Procedure: Select slightly under ripe apples. Wash and cut into small pieces. Weigh and add 1.5 L water for every Kg of the fruit. Cook for half an hour and strain through a piece of muslin cloth. Mix it with the above extract (this is called pectin extract). Pass the pectin extract through a piece of thick cloth (2 to 4 folds of muslin cloth) to make it clear. The pectin extract can also be kept overnight and the clear extract is collected by pouring without disturbing the sediment. Dissolve the required quantity of sugar in the pectin extract by heating. Boil and strain immediately through a piece of muslin cloth. Cook till the jelly starts setting. Add citric when the jelly starts setting and cook till the end point is reached. Add the citrus flavorful jelly while still hot in presterilized bottles. Perform the sensory analysis. Check the stability of apple jelly after a period of time.

Objective: Utilization of citrus flavor in yogurt, sensory analysis and effect of flavor on product.

Procedure

Preparation of Milk: Fresh cow/nagori milk may be used for making ideal quality and highly natural flavored yogurt. One to two dried skim milk was added to get 10% solid not fat (SNF). One to two percent sugar and 0.5% stabilizer such as corn starch is added to get uniform sweet and custard like texture of yogurt. The milk is then heated to 85 - 90°C for 15 min. achieve desired results.

Inoculation: The milk is cooled to 40 - 42°C temperature (light warm). The starter culture (Yogurt) is added at 2 - 3% simultaneously add the citrus flavor (orange, Grape fruit and lemon).

Incubation: The inoculated milk may filled in (retail) plastic cups and incubated at 40-42°C for 3-4 hours until a firm curd was formed and pH dropped towards 4.4 - 4.3.

Cooling: Yogurt is cooled immediately after setting. Synergetic behavior and shelf life may be improved by cooling at temperature below 5°C. The texture of the product will improve, after 24 hour at refrigerated temperature.

Sensory Analysis and Stability Test

Perform the sensory analysis. Check the stability of candy after a period of time.

Objective: Utilization of citrus flavor in yogurt, sensory analysis and effect of flavor on product stability.

Recipe: The constituents that were used for the Utilization of citrus flavor in yogurt, sensory analysis and effect of flavor on product stability are shown in Table 2.

food-dairy-technology-constituents-Utilization-sensory

Table 2: The constituents that were used for the Utilization of citrus flavor in yogurt, sensory analysis and effect of flavor on product stability.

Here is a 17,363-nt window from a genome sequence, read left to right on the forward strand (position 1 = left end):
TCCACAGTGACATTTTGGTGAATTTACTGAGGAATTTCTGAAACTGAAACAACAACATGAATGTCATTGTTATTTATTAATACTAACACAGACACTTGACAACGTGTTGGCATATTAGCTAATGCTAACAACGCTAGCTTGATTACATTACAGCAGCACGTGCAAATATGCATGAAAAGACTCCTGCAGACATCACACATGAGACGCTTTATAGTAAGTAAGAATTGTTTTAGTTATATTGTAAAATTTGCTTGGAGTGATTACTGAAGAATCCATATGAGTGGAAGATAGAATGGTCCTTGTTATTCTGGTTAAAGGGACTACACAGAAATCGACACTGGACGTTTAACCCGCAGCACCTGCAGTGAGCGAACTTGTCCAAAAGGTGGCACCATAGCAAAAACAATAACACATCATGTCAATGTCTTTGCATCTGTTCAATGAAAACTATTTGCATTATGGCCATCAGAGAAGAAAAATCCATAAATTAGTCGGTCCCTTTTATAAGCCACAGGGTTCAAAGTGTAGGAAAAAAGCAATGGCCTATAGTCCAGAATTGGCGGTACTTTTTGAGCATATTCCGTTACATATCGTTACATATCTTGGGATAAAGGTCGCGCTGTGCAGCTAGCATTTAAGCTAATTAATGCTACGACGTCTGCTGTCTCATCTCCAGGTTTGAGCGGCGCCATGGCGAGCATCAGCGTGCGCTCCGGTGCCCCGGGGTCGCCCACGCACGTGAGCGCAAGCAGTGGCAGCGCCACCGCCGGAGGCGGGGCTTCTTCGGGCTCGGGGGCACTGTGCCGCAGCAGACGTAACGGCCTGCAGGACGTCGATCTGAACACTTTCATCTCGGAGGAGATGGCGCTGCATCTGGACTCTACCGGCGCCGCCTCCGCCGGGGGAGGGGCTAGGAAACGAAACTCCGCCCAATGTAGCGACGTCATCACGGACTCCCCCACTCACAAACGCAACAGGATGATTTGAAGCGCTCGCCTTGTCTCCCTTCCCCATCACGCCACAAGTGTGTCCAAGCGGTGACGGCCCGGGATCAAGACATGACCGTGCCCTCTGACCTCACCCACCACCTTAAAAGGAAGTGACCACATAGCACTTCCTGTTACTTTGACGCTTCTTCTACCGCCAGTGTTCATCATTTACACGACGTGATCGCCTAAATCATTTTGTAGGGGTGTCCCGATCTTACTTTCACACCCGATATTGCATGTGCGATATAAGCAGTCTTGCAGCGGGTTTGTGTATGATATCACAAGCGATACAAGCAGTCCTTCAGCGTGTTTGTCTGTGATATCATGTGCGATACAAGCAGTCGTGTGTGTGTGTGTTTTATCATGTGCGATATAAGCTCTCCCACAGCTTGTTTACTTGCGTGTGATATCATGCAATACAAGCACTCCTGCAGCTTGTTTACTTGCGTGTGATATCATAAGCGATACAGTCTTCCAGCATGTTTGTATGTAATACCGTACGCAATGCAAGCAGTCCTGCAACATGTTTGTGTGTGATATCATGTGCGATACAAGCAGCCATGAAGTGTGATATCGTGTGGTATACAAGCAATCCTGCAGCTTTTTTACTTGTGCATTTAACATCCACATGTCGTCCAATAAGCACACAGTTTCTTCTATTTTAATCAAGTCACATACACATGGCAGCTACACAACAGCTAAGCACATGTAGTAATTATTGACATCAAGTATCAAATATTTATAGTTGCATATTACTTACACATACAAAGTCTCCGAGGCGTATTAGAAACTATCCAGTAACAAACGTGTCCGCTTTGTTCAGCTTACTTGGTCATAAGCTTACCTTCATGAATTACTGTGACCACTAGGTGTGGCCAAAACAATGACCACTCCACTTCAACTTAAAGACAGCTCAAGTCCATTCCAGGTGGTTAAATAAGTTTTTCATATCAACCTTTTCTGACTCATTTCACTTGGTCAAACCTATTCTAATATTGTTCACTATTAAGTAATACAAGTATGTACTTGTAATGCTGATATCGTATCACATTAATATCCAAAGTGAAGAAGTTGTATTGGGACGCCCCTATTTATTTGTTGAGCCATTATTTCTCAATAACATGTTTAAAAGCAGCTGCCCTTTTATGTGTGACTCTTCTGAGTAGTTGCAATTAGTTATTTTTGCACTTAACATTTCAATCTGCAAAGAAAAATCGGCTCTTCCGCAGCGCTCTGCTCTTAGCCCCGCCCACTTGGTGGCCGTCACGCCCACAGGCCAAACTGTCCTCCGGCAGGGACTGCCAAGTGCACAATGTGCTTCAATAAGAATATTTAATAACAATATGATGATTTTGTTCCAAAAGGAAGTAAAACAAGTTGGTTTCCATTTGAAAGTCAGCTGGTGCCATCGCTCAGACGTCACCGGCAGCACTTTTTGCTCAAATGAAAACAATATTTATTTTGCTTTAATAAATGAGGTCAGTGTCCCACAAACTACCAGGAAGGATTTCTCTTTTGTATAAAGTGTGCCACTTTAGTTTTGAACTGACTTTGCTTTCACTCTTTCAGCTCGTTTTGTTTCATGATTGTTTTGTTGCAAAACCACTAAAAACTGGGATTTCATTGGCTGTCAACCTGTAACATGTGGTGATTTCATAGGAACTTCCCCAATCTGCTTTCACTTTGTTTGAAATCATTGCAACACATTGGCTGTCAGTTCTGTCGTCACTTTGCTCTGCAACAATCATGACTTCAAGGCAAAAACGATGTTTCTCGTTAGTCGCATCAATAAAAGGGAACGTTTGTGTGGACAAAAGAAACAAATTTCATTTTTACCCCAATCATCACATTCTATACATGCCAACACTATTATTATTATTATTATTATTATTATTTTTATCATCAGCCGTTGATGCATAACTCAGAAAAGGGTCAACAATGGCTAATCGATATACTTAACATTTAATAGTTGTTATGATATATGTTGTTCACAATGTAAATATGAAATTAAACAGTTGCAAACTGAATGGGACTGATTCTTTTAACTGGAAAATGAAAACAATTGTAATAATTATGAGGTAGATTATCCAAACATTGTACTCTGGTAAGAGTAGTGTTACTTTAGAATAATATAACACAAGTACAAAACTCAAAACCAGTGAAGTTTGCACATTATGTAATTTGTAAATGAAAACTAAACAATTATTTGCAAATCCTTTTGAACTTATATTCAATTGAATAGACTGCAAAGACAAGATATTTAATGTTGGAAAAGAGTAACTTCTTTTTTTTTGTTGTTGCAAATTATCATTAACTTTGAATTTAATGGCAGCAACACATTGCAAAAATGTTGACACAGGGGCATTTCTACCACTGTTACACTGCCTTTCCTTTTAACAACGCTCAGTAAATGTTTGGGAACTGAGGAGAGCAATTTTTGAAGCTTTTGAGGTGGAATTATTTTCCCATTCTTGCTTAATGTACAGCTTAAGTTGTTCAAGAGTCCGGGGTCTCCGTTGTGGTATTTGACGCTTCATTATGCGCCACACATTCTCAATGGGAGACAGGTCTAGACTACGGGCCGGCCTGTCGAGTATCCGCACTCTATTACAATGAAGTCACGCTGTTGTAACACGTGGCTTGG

Procedure: Dissolve sugar in water. Add glucose syrup. Cook the mass at 130ºC (temperature is measured by using a thermometer) for the solid content of 95 to 96%. After cooking add the citrus flavor. Perform the sensory analysis. Check the stability of candy after a period of time. Make three samples of candy and compare the results as follows (Table 3).

food-dairy-technology-Sensory-analysis-stability

Table 3: Sensory analysis and stability test.

Determination of Antioxidant Property of Flavor in Oil

Objective: Addition of citrus peel flavor (orange, grape fruit and lemon) in the edible oil and study the antioxidant property of the flavor.

Theory

Antioxidants: Antioxidants are chemical compounds which can delay the start or slow the rate of lipid oxidation reaction in food systems.

Minimization of Lipid Oxidation: If a compound inhibits the formation of free alkyl radicals in the initiation step, or if the chemical compound interrupts the propagation of the free radical chain, the compound can delay the start or slow the chemical reaction rate of lipid oxidation.

The initiation of free radical can be delayed by the use of metal chelating agents, singlet oxygen inhibitors, and peroxide stabilizers.

The propagation of free radical chain can be minimized by donation of hydrogen from the antioxidants and the metal chelating agents.

Mechanism of Antioxidants

1- Hydrogen donation to free radicals by antioxidants.

2- Formation of a complex between the lipid radical and the antioxidant radical (free acceptor).

Factors Affecting the Efficiency of Antioxidant

1- Activation energy of antioxidants to donate hydrogen should be low.

2- Oxidation potential should be high.

3- Reduction potential should be low.

4- Stability to pH and processing.

5- Solubility in oil should be high.

Choices of Antioxidants

Different antioxidants show substantially different antioxidant effectiveness in different fats and oils food systems due to different molecular structures. We should consider the following:

• Safety

• Antioxidant effectiveness

• Off-odor

• Off-color

• Convenience of antioxidant incorporation to foods

• Carry through effect

• Stability to pH and food processing

• Availability

• Cost

• Non absorbable, if possible.

Application of Antioxidants to Foods

1- Direct addition of antioxidants to oil or melted fat.

2- Addition of antioxidants to the food after they are diluted in diluents.

3- Spraying antioxidant solution on the food or dipping food into antioxidant solution.

Requirements: Oil sample, Saturated potassium iodide, Acetic acid (60): Chloroform (40), Soluble starch (1%)

Procedure: Take oil sample in duplicates and marked as A and B. Add the citrus peel flavor in sample A. Heat both the samples for about half hour and perform the peroxide value test as follows: